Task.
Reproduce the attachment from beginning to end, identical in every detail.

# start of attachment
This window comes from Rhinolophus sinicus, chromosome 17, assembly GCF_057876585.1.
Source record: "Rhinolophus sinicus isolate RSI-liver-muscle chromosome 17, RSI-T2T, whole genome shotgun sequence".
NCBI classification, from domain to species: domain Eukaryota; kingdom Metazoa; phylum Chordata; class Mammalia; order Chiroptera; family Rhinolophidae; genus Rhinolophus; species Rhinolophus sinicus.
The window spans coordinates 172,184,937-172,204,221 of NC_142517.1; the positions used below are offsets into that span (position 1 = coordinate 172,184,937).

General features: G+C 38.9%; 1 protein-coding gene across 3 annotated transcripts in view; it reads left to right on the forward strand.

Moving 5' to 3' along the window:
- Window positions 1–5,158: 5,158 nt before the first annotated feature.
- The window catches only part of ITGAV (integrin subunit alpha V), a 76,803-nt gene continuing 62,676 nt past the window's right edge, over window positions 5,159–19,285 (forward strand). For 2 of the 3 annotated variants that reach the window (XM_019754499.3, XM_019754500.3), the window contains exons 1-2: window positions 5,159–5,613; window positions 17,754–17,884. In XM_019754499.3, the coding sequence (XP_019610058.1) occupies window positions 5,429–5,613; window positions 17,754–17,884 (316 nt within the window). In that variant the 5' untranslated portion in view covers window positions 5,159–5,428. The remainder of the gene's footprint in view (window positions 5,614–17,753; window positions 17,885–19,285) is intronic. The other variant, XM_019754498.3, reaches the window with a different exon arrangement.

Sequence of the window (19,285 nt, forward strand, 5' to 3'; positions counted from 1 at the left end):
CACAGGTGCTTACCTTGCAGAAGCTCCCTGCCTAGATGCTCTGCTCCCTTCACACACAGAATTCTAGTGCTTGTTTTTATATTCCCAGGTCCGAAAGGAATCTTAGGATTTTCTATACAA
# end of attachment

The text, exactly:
This window comes from Rhinolophus sinicus, chromosome 17, assembly GCF_057876585.1.
Source record: "Rhinolophus sinicus isolate RSI-liver-muscle chromosome 17, RSI-T2T, whole genome shotgun sequence".
NCBI classification, from domain to species: domain Eukaryota; kingdom Metazoa; phylum Chordata; class Mammalia; order Chiroptera; family Rhinolophidae; genus Rhinolophus; species Rhinolophus sinicus.
The window spans coordinates 172,184,937-172,204,221 of NC_142517.1; the positions used below are offsets into that span (position 1 = coordinate 172,184,937).

General features: G+C 38.9%; 1 protein-coding gene across 3 annotated transcripts in view; it reads left to right on the forward strand.

Moving 5' to 3' along the window:
- Window positions 1–5,158: 5,158 nt before the first annotated feature.
- The window catches only part of ITGAV (integrin subunit alpha V), a 76,803-nt gene continuing 62,676 nt past the window's right edge, over window positions 5,159–19,285 (forward strand). For 2 of the 3 annotated variants that reach the window (XM_019754499.3, XM_019754500.3), the window contains exons 1-2: window positions 5,159–5,613; window positions 17,754–17,884. In XM_019754499.3, the coding sequence (XP_019610058.1) occupies window positions 5,429–5,613; window positions 17,754–17,884 (316 nt within the window). In that variant the 5' untranslated portion in view covers window positions 5,159–5,428. The remainder of the gene's footprint in view (window positions 5,614–17,753; window positions 17,885–19,285) is intronic. The other variant, XM_019754498.3, reaches the window with a different exon arrangement.

Sequence of the window (19,285 nt, forward strand, 5' to 3'; positions counted from 1 at the left end):
CACAGGTGCTTACCTTGCAGAAGCTCCCTGCCTAGATGCTCTGCTCCCTTCACACACAGAATTCTAGTGCTTGTTTTTATATTCCCAGGTCCGAAAGGAATCTTAGGATTTTCTATACAA